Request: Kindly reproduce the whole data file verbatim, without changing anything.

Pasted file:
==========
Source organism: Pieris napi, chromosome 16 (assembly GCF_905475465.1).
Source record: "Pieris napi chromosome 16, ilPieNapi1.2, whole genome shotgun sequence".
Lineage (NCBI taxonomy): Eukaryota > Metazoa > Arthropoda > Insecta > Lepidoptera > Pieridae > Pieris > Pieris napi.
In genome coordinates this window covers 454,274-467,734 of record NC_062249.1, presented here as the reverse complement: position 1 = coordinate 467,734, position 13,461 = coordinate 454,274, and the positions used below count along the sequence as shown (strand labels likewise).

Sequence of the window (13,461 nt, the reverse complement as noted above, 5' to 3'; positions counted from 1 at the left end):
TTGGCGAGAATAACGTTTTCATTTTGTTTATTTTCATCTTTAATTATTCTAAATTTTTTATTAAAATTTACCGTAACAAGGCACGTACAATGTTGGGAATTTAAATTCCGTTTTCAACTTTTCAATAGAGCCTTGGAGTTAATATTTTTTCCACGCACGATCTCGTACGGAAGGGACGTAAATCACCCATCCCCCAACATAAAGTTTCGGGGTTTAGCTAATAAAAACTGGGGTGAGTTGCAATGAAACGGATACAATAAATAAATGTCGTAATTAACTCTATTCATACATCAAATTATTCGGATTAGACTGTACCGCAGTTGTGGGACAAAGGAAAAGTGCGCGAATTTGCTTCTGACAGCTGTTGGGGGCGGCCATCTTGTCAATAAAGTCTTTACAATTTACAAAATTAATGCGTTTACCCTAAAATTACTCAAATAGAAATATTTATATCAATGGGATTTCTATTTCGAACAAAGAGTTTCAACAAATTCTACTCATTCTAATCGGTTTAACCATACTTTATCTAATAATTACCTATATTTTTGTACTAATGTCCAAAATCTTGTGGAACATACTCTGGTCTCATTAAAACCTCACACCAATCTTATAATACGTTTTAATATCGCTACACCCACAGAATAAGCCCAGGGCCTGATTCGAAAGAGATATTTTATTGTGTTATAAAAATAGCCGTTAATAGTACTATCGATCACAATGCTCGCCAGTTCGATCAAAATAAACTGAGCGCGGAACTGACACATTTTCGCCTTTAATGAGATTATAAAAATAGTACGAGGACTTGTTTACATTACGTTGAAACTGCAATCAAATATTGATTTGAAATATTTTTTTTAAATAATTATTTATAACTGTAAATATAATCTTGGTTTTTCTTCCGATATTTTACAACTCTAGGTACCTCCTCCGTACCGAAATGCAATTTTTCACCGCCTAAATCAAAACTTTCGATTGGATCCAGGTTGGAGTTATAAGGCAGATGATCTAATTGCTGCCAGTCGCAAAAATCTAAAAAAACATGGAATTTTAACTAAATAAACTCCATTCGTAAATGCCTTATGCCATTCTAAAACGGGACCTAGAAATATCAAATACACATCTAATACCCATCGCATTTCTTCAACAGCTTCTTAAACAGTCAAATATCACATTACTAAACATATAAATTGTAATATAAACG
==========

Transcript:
Source organism: Pieris napi, chromosome 16 (assembly GCF_905475465.1).
Source record: "Pieris napi chromosome 16, ilPieNapi1.2, whole genome shotgun sequence".
Lineage (NCBI taxonomy): Eukaryota > Metazoa > Arthropoda > Insecta > Lepidoptera > Pieridae > Pieris > Pieris napi.
In genome coordinates this window covers 454,274-467,734 of record NC_062249.1, presented here as the reverse complement: position 1 = coordinate 467,734, position 13,461 = coordinate 454,274, and the positions used below count along the sequence as shown (strand labels likewise).

Sequence of the window (13,461 nt, the reverse complement as noted above, 5' to 3'; positions counted from 1 at the left end):
TTGGCGAGAATAACGTTTTCATTTTGTTTATTTTCATCTTTAATTATTCTAAATTTTTTATTAAAATTTACCGTAACAAGGCACGTACAATGTTGGGAATTTAAATTCCGTTTTCAACTTTTCAATAGAGCCTTGGAGTTAATATTTTTTCCACGCACGATCTCGTACGGAAGGGACGTAAATCACCCATCCCCCAACATAAAGTTTCGGGGTTTAGCTAATAAAAACTGGGGTGAGTTGCAATGAAACGGATACAATAAATAAATGTCGTAATTAACTCTATTCATACATCAAATTATTCGGATTAGACTGTACCGCAGTTGTGGGACAAAGGAAAAGTGCGCGAATTTGCTTCTGACAGCTGTTGGGGGCGGCCATCTTGTCAATAAAGTCTTTACAATTTACAAAATTAATGCGTTTACCCTAAAATTACTCAAATAGAAATATTTATATCAATGGGATTTCTATTTCGAACAAAGAGTTTCAACAAATTCTACTCATTCTAATCGGTTTAACCATACTTTATCTAATAATTACCTATATTTTTGTACTAATGTCCAAAATCTTGTGGAACATACTCTGGTCTCATTAAAACCTCACACCAATCTTATAATACGTTTTAATATCGCTACACCCACAGAATAAGCCCAGGGCCTGATTCGAAAGAGATATTTTATTGTGTTATAAAAATAGCCGTTAATAGTACTATCGATCACAATGCTCGCCAGTTCGATCAAAATAAACTGAGCGCGGAACTGACACATTTTCGCCTTTAATGAGATTATAAAAATAGTACGAGGACTTGTTTACATTACGTTGAAACTGCAATCAAATATTGATTTGAAATATTTTTTTTAAATAATTATTTATAACTGTAAATATAATCTTGGTTTTTCTTCCGATATTTTACAACTCTAGGTACCTCCTCCGTACCGAAATGCAATTTTTCACCGCCTAAATCAAAACTTTCGATTGGATCCAGGTTGGAGTTATAAGGCAGATGATCTAATTGCTGCCAGTCGCAAAAATCTAAAAAAACATGGAATTTTAACTAAATAAACTCCATTCGTAAATGCCTTATGCCATTCTAAAACGGGACCTAGAAATATCAAATACACATCTAATACCCATCGCATTTCTTCAACAGCTTCTTAAACAGTCAAATATCACATTACTAAACATATAAATTGTAATATAAACG